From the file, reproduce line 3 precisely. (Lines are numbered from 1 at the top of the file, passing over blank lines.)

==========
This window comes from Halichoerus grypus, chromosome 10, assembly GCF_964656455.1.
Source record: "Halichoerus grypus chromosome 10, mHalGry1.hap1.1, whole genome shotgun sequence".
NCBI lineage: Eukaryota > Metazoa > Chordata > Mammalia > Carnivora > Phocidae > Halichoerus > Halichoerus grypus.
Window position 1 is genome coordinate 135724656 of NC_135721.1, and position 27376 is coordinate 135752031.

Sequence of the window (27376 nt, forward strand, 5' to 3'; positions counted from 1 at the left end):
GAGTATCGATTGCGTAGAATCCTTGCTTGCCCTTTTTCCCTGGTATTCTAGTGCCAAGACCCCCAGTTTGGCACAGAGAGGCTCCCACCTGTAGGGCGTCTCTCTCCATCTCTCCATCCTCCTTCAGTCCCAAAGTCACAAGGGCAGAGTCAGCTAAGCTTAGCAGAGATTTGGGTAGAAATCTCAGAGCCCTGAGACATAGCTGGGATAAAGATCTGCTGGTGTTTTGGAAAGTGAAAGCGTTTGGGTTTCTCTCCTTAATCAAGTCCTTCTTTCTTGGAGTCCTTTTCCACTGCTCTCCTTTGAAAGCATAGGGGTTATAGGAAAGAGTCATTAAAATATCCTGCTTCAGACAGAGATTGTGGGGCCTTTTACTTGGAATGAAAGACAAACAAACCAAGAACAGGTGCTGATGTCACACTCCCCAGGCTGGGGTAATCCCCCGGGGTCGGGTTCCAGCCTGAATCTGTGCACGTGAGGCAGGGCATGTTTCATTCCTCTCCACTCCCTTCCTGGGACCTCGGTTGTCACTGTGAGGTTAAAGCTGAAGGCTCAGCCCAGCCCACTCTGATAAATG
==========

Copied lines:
NCBI lineage: Eukaryota > Metazoa > Chordata > Mammalia > Carnivora > Phocidae > Halichoerus > Halichoerus grypus.